Cargo theft has become a booming business in America, worth somewhere in the neighborhood of $10 billion annually, according to most estimates. In the State of Florida, however, law enforcement officials are deploying a new web-based software system in the fight against freight theft, and it is turning the tables on criminals.
In August of 2005, the Florida Highway Patrol launched a new, web-based Electronic Freight Theft Management System (EFTMS). The new system provide a means for carriers to quickly get information about a theft out to the law enforcement officials—fast enough for law enforcement to intercept the stolen equipment and cargo en route from the theft location to the thief’s destination. It’s not intended to replace the need to report a theft to the law enforcement agency in the jurisdiction of the incident, however.
“Experience had taught us that stolen commodities were being driven long distances to the thief’s preplanned destination,” explained Lt. Bill Shiver of the Florida Highway Patrol. “These highly visible, well-marked commercial vehicles were driving by law enforcement and were being totally unchallenged due to the fact that law enforcement alerts were being centered in the vicinity of the theft incident. By the time the alert was given, the stolen commodity was generally well outside the area of the alert.
“The EFTMS will entirely replace our older Fax-Alert Anti-Theft System by next January,” continued Shiver. “It was financed by the Florida Department of Transportation Motor Carrier Compliance, developed by the University of Central Florida and is administered by the Florida Highway Patrol. I don’t think there is another system like it. Within two minutes of entering a theft report onto the system, it is in every trooper’s car and in the hands of hundreds of other investigators.”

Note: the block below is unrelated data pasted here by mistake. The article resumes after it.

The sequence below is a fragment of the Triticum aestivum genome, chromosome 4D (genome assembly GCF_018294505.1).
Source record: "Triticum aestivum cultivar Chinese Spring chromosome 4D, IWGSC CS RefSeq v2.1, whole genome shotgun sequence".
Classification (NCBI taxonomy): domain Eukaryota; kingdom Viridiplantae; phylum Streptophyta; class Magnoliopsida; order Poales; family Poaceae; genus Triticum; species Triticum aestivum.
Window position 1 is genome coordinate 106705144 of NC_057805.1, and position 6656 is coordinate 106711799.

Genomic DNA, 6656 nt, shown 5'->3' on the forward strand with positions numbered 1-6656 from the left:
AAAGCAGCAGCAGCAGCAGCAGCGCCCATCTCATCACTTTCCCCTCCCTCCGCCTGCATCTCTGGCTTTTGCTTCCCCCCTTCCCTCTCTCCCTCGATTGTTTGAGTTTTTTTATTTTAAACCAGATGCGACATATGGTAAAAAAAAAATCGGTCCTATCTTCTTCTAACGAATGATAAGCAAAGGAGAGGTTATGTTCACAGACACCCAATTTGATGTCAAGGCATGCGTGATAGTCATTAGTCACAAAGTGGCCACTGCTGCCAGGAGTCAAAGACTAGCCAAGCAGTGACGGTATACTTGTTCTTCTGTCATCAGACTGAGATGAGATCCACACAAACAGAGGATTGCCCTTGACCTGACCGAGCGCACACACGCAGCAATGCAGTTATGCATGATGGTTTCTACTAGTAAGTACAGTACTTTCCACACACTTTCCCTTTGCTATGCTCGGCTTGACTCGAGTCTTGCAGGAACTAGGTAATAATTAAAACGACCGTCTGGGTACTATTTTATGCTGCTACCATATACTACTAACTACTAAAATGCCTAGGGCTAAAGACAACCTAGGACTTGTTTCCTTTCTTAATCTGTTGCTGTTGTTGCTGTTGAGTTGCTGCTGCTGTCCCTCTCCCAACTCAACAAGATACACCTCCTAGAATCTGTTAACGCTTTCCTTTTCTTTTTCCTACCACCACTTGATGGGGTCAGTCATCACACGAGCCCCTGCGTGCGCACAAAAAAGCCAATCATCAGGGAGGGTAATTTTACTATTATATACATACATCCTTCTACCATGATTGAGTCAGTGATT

In fact, a theft report came through from El Paso, TX , while Shiver was being interviewed--$50,000 worth of copper wire in reels on a flatbed trailer were stolen, right along with thetractor that had been hauling it.
“Use of the EFTMS system is available free of charge to members of the trucking and insurance industries and to law enforcement professionals worldwide,” Shiver added.
All a carrier has to do is go to the website (https://reportcargotheft.fhp.state.fl.us) and click on “Request” to access the application form to open an account. Users who are not in law enforcement have general access to the system, which means they can enter theft reports and have protected access to their own personal database that is automatically maintained on the system.
“Until we launched this program, there was just not any good cargo theft data law enforcement officers could refer to help them justify requests for funds, additional manpower, sting operations and so on,” he said. “Officers can query this system, for instance, to get information about cargo thefts in a specific area, and that is a big help. I would love to see every state have an EFTMS and see them all linked together.”
Florida’s new system, coupled with a general crackdown on cargo theft in the state, has definitely tipped the scale against cargo thieves, according to Shiver. “We do truly believe that, if we haven’t stopped the cargo theft problem in Florida, we’ve certainly displaced it to other southeastern states,” he said.